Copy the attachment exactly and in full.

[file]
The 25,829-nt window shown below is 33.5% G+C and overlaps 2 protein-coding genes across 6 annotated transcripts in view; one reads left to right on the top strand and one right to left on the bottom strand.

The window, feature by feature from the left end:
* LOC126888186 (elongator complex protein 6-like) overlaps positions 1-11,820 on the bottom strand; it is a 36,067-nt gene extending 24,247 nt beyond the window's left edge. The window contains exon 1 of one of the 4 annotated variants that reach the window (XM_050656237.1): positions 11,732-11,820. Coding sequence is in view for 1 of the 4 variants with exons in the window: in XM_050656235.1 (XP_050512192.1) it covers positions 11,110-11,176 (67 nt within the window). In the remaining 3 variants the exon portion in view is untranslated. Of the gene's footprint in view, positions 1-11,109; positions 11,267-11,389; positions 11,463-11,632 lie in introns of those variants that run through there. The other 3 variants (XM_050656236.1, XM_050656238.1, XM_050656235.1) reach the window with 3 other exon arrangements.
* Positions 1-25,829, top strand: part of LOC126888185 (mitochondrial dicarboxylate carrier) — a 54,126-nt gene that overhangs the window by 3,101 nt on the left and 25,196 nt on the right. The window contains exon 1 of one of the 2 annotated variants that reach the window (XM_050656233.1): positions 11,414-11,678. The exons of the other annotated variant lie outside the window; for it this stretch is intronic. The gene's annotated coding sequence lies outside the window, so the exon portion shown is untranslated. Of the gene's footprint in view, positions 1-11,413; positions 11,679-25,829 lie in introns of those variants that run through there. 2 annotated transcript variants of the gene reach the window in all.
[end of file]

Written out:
The 25,829-nt window shown below is 33.5% G+C and overlaps 2 protein-coding genes across 6 annotated transcripts in view; one reads left to right on the top strand and one right to left on the bottom strand.

The window, feature by feature from the left end:
* LOC126888186 (elongator complex protein 6-like) overlaps positions 1-11,820 on the bottom strand; it is a 36,067-nt gene extending 24,247 nt beyond the window's left edge. The window contains exon 1 of one of the 4 annotated variants that reach the window (XM_050656237.1): positions 11,732-11,820. Coding sequence is in view for 1 of the 4 variants with exons in the window: in XM_050656235.1 (XP_050512192.1) it covers positions 11,110-11,176 (67 nt within the window). In the remaining 3 variants the exon portion in view is untranslated. Of the gene's footprint in view, positions 1-11,109; positions 11,267-11,389; positions 11,463-11,632 lie in introns of those variants that run through there. The other 3 variants (XM_050656236.1, XM_050656238.1, XM_050656235.1) reach the window with 3 other exon arrangements.
* Positions 1-25,829, top strand: part of LOC126888185 (mitochondrial dicarboxylate carrier) — a 54,126-nt gene that overhangs the window by 3,101 nt on the left and 25,196 nt on the right. The window contains exon 1 of one of the 2 annotated variants that reach the window (XM_050656233.1): positions 11,414-11,678. The exons of the other annotated variant lie outside the window; for it this stretch is intronic. The gene's annotated coding sequence lies outside the window, so the exon portion shown is untranslated. Of the gene's footprint in view, positions 1-11,413; positions 11,679-25,829 lie in introns of those variants that run through there. 2 annotated transcript variants of the gene reach the window in all.